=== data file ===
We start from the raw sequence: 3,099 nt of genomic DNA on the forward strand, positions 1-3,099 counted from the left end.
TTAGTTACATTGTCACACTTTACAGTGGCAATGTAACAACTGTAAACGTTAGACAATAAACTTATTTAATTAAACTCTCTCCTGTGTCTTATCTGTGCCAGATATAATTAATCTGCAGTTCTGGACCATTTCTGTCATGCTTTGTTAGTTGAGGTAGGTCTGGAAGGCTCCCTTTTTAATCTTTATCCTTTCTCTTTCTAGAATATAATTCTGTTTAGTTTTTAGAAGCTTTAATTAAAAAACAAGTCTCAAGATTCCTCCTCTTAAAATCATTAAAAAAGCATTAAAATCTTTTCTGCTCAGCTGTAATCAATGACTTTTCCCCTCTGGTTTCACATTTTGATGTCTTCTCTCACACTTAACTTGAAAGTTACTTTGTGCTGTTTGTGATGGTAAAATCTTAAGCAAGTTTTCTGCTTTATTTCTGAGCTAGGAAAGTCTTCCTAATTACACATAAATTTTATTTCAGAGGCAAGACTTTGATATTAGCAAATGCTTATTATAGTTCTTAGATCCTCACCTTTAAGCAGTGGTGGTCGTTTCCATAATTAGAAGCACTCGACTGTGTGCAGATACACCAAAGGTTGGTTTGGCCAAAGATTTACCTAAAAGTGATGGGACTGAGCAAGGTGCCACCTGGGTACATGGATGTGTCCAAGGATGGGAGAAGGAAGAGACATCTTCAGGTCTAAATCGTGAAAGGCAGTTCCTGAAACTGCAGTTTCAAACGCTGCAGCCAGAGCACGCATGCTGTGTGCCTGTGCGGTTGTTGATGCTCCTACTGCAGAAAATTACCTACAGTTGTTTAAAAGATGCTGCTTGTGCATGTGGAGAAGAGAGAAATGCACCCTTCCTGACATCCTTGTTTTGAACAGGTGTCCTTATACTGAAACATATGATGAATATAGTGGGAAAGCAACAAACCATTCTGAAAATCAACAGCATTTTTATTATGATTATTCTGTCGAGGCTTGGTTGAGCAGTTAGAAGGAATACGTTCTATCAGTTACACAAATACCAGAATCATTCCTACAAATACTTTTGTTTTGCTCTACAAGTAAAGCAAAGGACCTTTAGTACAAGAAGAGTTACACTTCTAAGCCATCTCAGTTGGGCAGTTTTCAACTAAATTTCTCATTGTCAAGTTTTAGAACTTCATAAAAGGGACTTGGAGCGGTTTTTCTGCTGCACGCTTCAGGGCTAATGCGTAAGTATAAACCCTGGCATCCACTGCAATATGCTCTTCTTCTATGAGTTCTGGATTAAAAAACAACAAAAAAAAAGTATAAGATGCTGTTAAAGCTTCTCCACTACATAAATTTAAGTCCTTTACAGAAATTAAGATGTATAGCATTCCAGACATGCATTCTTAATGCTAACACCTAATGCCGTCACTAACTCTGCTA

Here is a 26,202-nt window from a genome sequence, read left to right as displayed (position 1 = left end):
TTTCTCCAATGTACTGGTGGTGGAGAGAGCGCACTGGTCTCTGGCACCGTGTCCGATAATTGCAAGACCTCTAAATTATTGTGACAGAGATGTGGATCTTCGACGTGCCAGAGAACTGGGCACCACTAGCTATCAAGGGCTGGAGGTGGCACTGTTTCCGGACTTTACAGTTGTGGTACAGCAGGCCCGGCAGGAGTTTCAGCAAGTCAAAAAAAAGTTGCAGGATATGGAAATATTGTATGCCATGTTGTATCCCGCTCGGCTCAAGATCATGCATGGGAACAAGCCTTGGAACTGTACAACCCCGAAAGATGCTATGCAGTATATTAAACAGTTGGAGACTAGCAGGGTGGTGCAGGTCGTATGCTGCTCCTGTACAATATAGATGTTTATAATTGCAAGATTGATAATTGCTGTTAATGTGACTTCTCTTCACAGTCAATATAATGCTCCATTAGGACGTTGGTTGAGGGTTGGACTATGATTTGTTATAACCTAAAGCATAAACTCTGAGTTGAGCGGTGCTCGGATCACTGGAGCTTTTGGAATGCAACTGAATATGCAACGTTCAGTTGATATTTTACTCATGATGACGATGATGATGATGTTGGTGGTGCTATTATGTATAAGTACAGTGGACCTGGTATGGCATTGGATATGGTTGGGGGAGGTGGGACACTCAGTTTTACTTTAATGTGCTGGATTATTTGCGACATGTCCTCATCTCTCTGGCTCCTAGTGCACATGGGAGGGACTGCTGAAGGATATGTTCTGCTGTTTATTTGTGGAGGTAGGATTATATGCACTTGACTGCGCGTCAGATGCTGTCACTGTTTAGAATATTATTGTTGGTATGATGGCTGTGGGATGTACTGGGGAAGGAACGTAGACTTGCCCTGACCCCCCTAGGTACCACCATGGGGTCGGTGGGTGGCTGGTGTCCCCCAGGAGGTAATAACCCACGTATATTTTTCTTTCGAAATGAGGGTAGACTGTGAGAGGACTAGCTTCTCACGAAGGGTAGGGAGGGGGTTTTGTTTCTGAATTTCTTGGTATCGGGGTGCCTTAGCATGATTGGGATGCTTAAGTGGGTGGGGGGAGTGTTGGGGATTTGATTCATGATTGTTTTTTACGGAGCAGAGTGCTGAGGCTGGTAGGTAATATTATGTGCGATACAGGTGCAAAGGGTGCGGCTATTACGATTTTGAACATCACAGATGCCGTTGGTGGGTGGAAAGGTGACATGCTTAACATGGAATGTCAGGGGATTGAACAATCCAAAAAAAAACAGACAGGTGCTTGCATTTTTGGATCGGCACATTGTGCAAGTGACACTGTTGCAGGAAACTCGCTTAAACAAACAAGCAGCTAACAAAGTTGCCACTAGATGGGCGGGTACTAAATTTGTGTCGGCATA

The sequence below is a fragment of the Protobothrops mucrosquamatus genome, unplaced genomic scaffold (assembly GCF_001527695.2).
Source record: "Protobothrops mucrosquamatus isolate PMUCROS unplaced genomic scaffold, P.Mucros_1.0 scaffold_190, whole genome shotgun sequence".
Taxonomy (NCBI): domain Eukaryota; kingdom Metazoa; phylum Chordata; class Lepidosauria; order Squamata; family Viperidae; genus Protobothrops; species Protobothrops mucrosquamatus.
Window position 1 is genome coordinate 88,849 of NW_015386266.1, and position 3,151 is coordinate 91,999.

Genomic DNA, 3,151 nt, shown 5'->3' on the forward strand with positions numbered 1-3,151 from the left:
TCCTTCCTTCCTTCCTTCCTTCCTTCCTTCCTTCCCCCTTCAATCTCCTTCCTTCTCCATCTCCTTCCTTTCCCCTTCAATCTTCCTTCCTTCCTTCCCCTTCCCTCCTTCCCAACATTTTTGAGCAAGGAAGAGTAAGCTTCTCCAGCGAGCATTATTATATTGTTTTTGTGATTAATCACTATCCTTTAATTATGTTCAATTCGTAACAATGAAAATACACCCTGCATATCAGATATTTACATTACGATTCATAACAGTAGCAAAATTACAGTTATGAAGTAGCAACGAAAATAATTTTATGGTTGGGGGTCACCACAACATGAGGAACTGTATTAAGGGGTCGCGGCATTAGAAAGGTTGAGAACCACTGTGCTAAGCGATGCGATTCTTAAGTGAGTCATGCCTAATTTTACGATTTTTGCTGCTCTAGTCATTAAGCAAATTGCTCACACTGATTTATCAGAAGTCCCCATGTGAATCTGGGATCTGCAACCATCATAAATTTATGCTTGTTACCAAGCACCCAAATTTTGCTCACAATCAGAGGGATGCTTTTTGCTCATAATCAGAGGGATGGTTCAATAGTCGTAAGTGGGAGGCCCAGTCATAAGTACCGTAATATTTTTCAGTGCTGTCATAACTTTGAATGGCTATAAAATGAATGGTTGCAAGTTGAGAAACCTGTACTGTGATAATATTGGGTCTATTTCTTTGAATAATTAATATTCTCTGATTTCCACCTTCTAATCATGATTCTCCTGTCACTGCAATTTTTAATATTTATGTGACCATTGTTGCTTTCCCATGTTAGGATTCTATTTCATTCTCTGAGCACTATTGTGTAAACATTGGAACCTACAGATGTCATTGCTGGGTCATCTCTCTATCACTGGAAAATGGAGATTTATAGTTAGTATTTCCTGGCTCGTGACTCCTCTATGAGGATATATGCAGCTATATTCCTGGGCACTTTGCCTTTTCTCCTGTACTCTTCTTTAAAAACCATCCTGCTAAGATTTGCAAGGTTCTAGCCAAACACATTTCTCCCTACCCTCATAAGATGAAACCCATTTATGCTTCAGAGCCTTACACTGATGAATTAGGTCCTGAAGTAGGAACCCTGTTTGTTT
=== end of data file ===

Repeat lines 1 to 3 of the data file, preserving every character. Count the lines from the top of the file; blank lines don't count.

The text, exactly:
We start from the raw sequence: 3,099 nt of genomic DNA on the forward strand, positions 1-3,099 counted from the left end.
TTAGTTACATTGTCACACTTTACAGTGGCAATGTAACAACTGTAAACGTTAGACAATAAACTTATTTAATTAAACTCTCTCCTGTGTCTTATCTGTGCCAGATATAATTAATCTGCAGTTCTGGACCATTTCTGTCATGCTTTGTTAGTTGAGGTAGGTCTGGAAGGCTCCCTTTTTAATCTTTATCCTTTCTCTTTCTAGAATATAATTCTGTTTAGTTTTTAGAAGCTTTAATTAAAAAACAAGTCTCAAGATTCCTCCTCTTAAAATCATTAAAAAAGCATTAAAATCTTTTCTGCTCAGCTGTAATCAATGACTTTTCCCCTCTGGTTTCACATTTTGATGTCTTCTCTCACACTTAACTTGAAAGTTACTTTGTGCTGTTTGTGATGGTAAAATCTTAAGCAAGTTTTCTGCTTTATTTCTGAGCTAGGAAAGTCTTCCTAATTACACATAAATTTTATTTCAGAGGCAAGACTTTGATATTAGCAAATGCTTATTATAGTTCTTAGATCCTCACCTTTAAGCAGTGGTGGTCGTTTCCATAATTAGAAGCACTCGACTGTGTGCAGATACACCAAAGGTTGGTTTGGCCAAAGATTTACCTAAAAGTGATGGGACTGAGCAAGGTGCCACCTGGGTACATGGATGTGTCCAAGGATGGGAGAAGGAAGAGACATCTTCAGGTCTAAATCGTGAAAGGCAGTTCCTGAAACTGCAGTTTCAAACGCTGCAGCCAGAGCACGCATGCTGTGTGCCTGTGCGGTTGTTGATGCTCCTACTGCAGAAAATTACCTACAGTTGTTTAAAAGATGCTGCTTGTGCATGTGGAGAAGAGAGAAATGCACCCTTCCTGACATCCTTGTTTTGAACAGGTGTCCTTATACTGAAACATATGATGAATATAGTGGGAAAGCAACAAACCATTCTGAAAATCAACAGCATTTTTATTATGATTATTCTGTCGAGGCTTGGTTGAGCAGTTAGAAGGAATACGTTCTATCAGTTACACAAATACCAGAATCATTCCTACAAATACTTTTGTTTTGCTCTACAAGTAAAGCAAAGGACCTTTAGTACAAGAAGAGTTACACTTCTAAGCCATCTCAGTTGGGCAGTTTTCAACTAAATTTCTCATTGTCAAGTTTTAGAACTTCATAAAAGGGACTTGGAGCGGTTTTTCTGCTGCACGCTTCAGGGCTAATGCGTAAGTATAAACCCTGGCATCCACTGCAATATGCTCTTCTTCTATGAGTTCTGGATTAAAAAACAACAAAAAAAAAGTATAAGATGCTGTTAAAGCTTCTCCACTACATAAATTTAAGTCCTTTACAGAAATTAAGATGTATAGCATTCCAGACATGCATTCTTAATGCTAACACCTAATGCCGTCACTAACTCTGCTA

Here is a 26,202-nt window from a genome sequence, read left to right as displayed (position 1 = left end):